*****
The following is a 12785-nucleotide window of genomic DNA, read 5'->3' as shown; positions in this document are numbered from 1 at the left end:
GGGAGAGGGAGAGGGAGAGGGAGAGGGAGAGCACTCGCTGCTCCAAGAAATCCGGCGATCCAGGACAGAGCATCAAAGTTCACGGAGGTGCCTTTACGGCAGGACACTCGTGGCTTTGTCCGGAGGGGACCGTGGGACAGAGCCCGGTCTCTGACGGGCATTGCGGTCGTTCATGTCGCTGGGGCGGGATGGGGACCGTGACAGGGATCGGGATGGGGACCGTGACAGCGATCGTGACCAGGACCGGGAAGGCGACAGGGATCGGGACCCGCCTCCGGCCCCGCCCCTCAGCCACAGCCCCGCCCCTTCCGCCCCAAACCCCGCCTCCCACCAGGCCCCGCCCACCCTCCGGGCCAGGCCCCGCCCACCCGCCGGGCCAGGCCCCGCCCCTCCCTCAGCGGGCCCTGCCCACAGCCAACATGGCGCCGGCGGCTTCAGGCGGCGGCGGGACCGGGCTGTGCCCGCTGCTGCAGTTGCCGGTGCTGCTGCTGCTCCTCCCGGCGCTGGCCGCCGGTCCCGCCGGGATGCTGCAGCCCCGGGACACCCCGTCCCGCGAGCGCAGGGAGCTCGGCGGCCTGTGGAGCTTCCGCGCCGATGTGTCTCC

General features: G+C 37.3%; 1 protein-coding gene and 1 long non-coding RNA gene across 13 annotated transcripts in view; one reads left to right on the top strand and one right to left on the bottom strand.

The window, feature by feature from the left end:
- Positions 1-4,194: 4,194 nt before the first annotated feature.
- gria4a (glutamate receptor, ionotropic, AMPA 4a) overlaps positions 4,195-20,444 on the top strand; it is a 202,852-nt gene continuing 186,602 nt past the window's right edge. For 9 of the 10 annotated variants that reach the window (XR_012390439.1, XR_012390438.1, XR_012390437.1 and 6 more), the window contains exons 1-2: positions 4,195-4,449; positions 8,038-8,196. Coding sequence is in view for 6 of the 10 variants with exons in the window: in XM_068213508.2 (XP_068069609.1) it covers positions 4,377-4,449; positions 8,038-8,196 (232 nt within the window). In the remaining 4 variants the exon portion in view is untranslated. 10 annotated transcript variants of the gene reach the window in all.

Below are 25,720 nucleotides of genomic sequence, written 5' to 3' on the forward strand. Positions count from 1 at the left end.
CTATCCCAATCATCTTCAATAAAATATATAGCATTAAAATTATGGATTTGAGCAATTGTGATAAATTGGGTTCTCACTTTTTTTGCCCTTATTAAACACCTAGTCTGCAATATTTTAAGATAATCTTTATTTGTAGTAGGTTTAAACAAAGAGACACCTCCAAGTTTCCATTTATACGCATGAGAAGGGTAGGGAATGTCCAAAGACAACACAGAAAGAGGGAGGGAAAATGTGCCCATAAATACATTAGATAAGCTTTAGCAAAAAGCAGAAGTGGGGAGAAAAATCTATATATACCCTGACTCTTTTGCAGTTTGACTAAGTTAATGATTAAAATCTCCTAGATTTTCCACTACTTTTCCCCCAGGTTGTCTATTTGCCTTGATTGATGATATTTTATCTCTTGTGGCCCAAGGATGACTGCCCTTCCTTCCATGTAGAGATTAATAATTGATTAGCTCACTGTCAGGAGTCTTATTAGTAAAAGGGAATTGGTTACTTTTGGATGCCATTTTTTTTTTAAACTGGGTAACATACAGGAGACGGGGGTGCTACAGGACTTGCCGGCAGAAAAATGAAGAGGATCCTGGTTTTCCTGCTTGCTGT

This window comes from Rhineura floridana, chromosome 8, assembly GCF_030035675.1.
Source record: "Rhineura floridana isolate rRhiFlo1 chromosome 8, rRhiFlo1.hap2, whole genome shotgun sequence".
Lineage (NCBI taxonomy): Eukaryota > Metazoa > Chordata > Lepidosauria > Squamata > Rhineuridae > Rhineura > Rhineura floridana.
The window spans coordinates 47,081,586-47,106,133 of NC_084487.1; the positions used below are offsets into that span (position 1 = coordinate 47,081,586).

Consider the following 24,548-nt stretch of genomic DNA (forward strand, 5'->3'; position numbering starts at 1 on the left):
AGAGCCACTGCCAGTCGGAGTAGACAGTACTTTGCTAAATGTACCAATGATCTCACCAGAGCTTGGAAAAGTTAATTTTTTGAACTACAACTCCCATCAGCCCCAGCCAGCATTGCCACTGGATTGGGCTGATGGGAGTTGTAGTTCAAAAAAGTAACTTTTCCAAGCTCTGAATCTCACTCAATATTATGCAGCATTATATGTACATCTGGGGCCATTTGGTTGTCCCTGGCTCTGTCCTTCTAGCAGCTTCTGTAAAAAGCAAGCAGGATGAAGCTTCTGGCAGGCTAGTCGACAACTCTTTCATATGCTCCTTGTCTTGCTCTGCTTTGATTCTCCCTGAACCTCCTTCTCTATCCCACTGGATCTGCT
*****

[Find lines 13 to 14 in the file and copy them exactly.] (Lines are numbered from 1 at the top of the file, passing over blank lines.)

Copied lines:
Consider the following 24,548-nt stretch of genomic DNA (forward strand, 5'->3'; position numbering starts at 1 on the left):
AGAGCCACTGCCAGTCGGAGTAGACAGTACTTTGCTAAATGTACCAATGATCTCACCAGAGCTTGGAAAAGTTAATTTTTTGAACTACAACTCCCATCAGCCCCAGCCAGCATTGCCACTGGATTGGGCTGATGGGAGTTGTAGTTCAAAAAAGTAACTTTTCCAAGCTCTGAATCTCACTCAATATTATGCAGCATTATATGTACATCTGGGGCCATTTGGTTGTCCCTGGCTCTGTCCTTCTAGCAGCTTCTGTAAAAAGCAAGCAGGATGAAGCTTCTGGCAGGCTAGTCGACAACTCTTTCATATGCTCCTTGTCTTGCTCTGCTTTGATTCTCCCTGAACCTCCTTCTCTATCCCACTGGATCTGCT